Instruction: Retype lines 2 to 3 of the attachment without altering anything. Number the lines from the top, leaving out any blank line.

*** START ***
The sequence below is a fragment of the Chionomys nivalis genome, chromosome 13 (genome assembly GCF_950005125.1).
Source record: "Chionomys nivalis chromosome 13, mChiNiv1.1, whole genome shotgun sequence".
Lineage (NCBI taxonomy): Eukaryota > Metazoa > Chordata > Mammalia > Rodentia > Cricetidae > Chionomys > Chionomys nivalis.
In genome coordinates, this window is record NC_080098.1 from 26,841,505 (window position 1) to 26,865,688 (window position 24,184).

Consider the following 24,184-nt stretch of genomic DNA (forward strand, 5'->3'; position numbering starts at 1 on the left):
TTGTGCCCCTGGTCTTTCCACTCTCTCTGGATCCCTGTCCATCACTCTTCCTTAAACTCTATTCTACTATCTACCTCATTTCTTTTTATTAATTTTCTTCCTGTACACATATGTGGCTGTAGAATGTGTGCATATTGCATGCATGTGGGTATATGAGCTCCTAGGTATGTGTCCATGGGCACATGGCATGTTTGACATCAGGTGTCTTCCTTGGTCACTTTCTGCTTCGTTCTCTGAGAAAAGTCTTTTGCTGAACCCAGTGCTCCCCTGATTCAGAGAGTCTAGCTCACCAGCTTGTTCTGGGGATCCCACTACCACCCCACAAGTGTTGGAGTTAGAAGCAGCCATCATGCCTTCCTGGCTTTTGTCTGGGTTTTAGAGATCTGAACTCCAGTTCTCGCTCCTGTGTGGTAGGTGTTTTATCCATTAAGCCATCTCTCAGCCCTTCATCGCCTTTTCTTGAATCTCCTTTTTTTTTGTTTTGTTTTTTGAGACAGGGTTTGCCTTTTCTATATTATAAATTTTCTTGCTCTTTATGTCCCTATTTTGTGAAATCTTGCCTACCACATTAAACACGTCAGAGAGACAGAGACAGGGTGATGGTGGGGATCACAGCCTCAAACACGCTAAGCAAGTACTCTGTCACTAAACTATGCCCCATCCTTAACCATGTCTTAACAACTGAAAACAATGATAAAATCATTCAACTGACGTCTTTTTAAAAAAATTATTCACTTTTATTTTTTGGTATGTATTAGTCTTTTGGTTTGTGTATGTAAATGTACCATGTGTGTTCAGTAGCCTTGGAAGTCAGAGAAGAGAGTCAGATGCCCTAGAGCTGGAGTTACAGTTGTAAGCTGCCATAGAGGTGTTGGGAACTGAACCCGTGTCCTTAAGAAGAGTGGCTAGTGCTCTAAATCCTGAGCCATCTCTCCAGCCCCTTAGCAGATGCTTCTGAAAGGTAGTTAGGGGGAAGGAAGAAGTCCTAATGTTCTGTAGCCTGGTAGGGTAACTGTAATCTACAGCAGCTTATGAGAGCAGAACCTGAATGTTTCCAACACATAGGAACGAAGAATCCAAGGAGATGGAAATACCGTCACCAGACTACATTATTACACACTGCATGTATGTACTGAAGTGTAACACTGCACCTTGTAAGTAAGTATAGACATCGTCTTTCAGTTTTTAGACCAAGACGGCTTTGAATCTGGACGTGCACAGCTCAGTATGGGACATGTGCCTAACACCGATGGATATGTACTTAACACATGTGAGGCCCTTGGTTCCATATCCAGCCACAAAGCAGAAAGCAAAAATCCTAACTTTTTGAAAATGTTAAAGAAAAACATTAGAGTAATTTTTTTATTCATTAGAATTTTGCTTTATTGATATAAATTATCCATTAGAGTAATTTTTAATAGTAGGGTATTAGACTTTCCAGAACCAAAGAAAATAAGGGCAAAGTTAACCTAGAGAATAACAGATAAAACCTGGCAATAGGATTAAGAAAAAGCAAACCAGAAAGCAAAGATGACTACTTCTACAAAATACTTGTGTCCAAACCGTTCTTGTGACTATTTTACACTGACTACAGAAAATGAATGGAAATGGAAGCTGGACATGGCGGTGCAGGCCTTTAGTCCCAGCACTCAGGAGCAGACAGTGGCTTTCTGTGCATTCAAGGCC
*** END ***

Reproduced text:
Source record: "Chionomys nivalis chromosome 13, mChiNiv1.1, whole genome shotgun sequence".
Lineage (NCBI taxonomy): Eukaryota > Metazoa > Chordata > Mammalia > Rodentia > Cricetidae > Chionomys > Chionomys nivalis.